Excited busy

Coming to the office, today morning I was struck by the picture of one of my colleagues with couple of managers surrounding him. Looking at their faces, it was clear to me, that they stayed up whole night in the office. They were not fighting any fire, just finishing the release (sadly we do releases in the nights in my current work). The release was one that we do yearly, that took the whole night last year as well, and the year before and…
Last year I was driving the release and together with other guys we came to some ideas about things that could have been automated or prepared earlier to save us time and let us all have some sleep and avoid morning debugging (which is no better then  debugging while drunk), and most important – shorten the time when site was under maintenance.
But we didn’t get support from managers to spend day or two to automate those little things.  Let’s say I understand managers’  point of view. They are chasing due dates, while working with limited resources.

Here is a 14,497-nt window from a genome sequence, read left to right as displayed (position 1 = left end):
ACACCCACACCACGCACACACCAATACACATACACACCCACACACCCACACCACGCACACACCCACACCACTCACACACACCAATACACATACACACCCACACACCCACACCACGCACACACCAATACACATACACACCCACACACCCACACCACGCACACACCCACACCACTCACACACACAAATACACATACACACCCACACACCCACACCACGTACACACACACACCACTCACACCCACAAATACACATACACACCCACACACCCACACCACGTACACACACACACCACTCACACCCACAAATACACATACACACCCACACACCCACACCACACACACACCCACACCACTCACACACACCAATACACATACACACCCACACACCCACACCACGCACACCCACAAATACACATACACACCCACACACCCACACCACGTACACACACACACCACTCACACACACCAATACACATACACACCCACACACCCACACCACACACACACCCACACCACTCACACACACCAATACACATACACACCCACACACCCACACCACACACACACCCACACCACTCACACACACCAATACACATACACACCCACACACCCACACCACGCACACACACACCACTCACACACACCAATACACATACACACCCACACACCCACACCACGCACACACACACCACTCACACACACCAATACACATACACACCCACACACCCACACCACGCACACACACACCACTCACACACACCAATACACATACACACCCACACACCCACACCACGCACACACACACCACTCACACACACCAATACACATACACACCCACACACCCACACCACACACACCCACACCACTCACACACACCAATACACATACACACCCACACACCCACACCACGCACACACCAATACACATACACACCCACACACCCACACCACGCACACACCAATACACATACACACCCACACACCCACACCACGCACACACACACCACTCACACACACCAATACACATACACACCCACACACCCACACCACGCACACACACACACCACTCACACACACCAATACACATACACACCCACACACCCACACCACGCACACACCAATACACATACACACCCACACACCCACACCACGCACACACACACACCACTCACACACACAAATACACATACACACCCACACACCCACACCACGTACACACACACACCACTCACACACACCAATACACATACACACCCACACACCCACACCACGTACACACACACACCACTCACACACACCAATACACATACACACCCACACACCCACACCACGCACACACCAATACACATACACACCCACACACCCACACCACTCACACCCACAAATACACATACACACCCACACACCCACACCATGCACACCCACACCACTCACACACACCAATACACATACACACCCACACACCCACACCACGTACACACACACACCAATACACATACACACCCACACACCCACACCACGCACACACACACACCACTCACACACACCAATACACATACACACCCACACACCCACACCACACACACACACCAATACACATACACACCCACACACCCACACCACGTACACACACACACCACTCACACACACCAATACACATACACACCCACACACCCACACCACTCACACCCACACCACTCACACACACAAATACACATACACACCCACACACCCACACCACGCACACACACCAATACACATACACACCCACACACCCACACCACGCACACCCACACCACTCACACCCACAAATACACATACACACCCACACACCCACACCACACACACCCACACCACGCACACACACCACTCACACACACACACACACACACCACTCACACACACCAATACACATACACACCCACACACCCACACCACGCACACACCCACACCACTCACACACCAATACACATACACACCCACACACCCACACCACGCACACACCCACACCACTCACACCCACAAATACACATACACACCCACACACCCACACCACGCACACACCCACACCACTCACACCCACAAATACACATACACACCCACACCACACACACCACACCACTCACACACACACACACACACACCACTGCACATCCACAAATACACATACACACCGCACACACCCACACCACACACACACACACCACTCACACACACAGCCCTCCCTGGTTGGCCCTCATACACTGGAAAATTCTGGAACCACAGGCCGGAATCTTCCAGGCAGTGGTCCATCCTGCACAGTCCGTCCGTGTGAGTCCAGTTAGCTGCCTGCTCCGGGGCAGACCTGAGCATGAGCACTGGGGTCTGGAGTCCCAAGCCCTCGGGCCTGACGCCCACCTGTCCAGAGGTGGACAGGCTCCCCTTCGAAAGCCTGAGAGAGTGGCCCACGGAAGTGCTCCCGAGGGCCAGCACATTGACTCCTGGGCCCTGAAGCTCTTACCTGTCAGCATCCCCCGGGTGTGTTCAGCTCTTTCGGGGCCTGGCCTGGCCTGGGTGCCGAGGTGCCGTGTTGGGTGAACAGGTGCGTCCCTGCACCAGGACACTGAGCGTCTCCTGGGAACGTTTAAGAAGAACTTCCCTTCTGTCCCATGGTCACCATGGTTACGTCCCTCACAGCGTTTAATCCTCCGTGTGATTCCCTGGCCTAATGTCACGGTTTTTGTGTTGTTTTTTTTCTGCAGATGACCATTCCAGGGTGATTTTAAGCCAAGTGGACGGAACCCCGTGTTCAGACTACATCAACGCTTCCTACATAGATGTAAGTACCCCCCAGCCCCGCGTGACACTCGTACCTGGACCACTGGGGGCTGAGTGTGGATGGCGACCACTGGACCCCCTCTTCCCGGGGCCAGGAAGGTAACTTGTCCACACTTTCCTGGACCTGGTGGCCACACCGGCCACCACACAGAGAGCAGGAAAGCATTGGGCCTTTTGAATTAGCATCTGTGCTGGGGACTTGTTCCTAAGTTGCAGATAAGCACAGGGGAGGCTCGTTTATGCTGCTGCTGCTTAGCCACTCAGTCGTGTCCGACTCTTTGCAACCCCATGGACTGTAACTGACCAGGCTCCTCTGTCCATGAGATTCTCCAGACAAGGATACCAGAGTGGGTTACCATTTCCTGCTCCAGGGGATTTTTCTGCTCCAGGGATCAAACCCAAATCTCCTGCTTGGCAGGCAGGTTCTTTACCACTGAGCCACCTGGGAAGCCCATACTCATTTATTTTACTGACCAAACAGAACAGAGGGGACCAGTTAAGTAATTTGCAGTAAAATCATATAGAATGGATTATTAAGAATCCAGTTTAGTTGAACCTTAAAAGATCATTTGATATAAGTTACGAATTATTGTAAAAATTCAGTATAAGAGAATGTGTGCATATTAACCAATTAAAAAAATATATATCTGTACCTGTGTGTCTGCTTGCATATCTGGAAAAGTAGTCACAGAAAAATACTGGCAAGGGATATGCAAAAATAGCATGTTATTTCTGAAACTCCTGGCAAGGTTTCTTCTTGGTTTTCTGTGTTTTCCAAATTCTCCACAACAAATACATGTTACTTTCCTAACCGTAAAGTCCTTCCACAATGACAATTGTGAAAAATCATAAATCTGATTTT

But why don’t they want to go to sleep and leave the job to engineers they trust?

Some other day while I was headed home, on my way between my desk and the office exit, passing near QA desks I was caught into discussing some issue. I have cleared that with them that the issue wasn’t urgent, it was actually there for some time already, and could definitely wait until next day.
A minute after, I was about to leave, my manager stopped while passing by as he noticed the crowd.
He stopped, even though he wanted to catch his train. He stopped not knowing what we were discussing, just out of generic “what’s up” need to know. As we told him the story, I’ve seen his face turning from tired to energized, excited. He would take off his coat and happily assist the investigation and/or fire fighting.

But why didn’t he prefer to leave that with his trusted engineers and go home?

I have actually seen that happening many times. Here’s a meme from devopsreactions tumblr that reminds me of that moments when I’m firefighting some issue while my manager is assisting me.

devopsreactions senior-junior during outage


My experience makes me feel, it’s not at all about seniority.